Review of Cochrane report: Planned hospital birth compared with planned home birth for pregnant women at low risk of complications

ISSN 2516-5852 (Online)

AIMS Journal, 2023, Vol 35, No 3

Image of Catherine Hart

By Catharine Hart

Cochrane report: Planned hospital birth compared with planned home birth for pregnant women at low risk of complications

What is it: An updated review of randomised controlled trials that compare birth in hospital with planned home birth in low‐risk women. This is an update of a Cochrane Review first published in 1998, previously updated in 2012.

Who published it: The Cochrane Library

Publication date: 08 March 2023

Key points:

This review tries to discern the benefits and harms of hospital birth compared with planned home birth for low-risk women. This is in the context of a well-organised home birth service, backed up by medical support in case of transfer to hospital, as in the UK.

The authors searched databases for new studies to include. However, after applying exclusion criteria, only one new study with 11 participants was found to be included in this update. Clearly, such a low number of participants does not allow any conclusions to be drawn that could be generalised more widely. The authors also felt that the study was at risk of bias. They conclude that at present it is uncertain whether planned hospital birth reduces mortality or other important outcomes and further research is needed.

Extremely large trials are required for good quality evidence relating to mortality rates; the authors acknowledge that this will hardly ever be achievable. Randomised controlled trials studying the “effect” of place of birth remove any agency or choice about place of birth from the birthing woman. It is therefore good to see the authors of this review taking parents’ views into account that these kinds of trials are “no longer appropriate”. The authors recommend including evidence from observational studies instead (where data is looked at after the birth has happened, rather than randomising into two groups beforehand) in future Cochrane reviews. AIMS would welcome this development, given some of the limitations of randomised controlled trials, as outlined in our webpage understanding quantitative research evidence.

The authors of this report remind us that many interventions in obstetrics have not been supported by evidence. Archie Cochrane[1] awarded a ‘wooden spoon’ prize to obstetrics in 1979 because of the lack of evidence to support the blanket policy encouraging all UK women to give birth in hospital at the time. Hospital birth is considered by the authors to be an ‘intervention’ in and of itself in this context, backed by concerns that the European Union's Health Monitoring Programme and World Health Organization have raised about the medicalisation of childbirth.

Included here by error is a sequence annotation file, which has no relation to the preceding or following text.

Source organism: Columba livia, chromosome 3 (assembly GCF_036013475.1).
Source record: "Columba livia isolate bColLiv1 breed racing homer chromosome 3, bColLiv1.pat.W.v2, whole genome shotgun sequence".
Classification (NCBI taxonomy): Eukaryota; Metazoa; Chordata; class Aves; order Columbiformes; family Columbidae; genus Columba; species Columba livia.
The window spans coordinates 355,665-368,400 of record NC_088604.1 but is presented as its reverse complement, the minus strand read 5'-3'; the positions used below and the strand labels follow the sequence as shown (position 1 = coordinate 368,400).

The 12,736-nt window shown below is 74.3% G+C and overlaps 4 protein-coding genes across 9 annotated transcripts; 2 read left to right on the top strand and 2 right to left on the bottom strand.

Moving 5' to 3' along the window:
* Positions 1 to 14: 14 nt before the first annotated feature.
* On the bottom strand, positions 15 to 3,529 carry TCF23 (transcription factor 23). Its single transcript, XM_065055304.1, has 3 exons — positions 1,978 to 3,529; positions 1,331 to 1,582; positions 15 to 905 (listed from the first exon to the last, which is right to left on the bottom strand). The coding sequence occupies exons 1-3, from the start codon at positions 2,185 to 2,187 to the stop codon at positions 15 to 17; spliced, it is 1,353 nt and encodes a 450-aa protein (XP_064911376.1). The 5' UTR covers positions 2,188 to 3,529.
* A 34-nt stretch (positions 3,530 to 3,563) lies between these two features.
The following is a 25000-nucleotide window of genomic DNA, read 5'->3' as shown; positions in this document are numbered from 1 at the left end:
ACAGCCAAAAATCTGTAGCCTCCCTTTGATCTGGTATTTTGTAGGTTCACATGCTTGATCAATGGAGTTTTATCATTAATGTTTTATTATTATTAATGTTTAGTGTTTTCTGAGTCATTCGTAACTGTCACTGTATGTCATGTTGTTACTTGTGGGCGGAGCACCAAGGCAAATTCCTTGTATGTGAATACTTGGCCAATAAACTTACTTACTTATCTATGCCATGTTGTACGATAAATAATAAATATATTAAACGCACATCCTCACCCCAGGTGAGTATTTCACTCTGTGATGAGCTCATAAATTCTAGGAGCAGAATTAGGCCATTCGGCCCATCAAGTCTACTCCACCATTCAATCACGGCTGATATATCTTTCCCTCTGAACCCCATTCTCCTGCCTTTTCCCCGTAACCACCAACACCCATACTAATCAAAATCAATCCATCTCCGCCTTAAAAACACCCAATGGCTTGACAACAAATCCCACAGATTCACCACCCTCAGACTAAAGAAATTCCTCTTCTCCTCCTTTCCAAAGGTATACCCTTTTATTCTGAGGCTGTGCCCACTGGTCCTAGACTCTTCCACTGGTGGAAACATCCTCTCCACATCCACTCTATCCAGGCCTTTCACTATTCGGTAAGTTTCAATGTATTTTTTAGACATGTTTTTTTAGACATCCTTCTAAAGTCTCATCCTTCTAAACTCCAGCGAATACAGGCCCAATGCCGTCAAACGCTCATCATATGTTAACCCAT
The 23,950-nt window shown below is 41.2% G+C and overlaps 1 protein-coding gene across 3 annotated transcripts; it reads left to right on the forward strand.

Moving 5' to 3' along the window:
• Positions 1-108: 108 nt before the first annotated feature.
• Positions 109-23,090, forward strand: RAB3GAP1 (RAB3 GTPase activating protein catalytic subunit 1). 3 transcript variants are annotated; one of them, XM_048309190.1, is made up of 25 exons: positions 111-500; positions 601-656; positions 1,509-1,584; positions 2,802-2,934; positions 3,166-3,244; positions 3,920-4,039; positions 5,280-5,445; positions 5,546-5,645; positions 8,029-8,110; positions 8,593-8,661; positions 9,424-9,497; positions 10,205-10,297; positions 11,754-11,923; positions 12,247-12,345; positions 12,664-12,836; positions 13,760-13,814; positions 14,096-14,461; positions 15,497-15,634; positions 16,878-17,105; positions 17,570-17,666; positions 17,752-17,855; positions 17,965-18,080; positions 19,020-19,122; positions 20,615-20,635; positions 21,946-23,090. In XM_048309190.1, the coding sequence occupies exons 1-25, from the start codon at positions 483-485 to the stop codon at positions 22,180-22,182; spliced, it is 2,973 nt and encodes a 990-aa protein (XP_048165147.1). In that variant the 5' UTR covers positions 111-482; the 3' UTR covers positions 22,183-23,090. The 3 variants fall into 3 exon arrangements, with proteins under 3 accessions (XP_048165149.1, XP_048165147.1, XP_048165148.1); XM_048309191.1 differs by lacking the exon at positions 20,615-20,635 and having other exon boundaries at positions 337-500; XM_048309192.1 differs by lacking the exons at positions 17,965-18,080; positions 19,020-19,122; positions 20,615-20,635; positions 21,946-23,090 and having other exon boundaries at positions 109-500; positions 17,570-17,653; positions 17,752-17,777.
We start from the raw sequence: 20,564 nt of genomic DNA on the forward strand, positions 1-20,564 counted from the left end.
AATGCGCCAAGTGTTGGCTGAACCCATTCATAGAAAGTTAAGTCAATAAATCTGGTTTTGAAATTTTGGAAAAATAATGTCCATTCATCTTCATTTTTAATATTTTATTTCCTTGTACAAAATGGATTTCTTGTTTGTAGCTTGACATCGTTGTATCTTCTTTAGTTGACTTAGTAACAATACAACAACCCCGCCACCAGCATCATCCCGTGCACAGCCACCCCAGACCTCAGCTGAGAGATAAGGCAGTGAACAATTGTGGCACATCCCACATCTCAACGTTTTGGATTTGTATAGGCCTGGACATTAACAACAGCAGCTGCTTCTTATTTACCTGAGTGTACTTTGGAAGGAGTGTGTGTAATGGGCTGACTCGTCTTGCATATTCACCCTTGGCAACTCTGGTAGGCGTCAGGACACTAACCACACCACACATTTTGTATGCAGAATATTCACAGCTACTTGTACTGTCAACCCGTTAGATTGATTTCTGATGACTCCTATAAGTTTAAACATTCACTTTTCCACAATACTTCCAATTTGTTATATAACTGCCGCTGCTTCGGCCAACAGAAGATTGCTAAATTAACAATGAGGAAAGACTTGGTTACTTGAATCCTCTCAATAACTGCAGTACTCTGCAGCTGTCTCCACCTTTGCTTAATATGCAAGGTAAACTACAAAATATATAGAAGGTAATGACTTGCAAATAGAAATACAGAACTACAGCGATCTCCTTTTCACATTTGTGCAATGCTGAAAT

The report includes an interesting discussion about how interventions in a hospital may lead to disruption of physiological birth and also to further interventions - the ‘cascade of intervention’, with potential impacts not only on the current pregnancy, mother and child, but even into the following generation. There is a detailed analysis of how hospital birth could lead to this - although it was a little surprising to read that “sitting in a car with contractions” and “finding a car park” are listed as some of the first aspects of hospital birth, with an assumption that all birthing women and people drive to hospital!

The authors also note that information-giving about choice of place of birth is often not evidence-based or patient centred, but is subject to “organisational pressures and professional norms”; this is reflected in the feedback from women calling the AIMS helpline. AIMS campaigns for all pregnant women and people to be supported in their choice of place of birth, as in our Position Paper on Choice of Birthplace. Although this review may support this choice, the rhetoric often isn’t transformed into reality when significant numbers of birthing women and people still do not currently have a full choice of birthplace options in the UK. For this reason we continue to campaign for a maternity system that offers a genuine choice of birthplace for all pregnant women and people and better support for truly personalised care and for all those navigating the maternity system as it currently exists.

Author Bio: Catharine Hart studied biology at the University of York and later trained as a midwife at the University of East Anglia; she is an AIMS volunteer and a member of the Campaigns Team.

[1] Editor’s note: When we refer to the Cochrane databases for the most reliable and up-to-date research, we have Archie Cochrane to thank.

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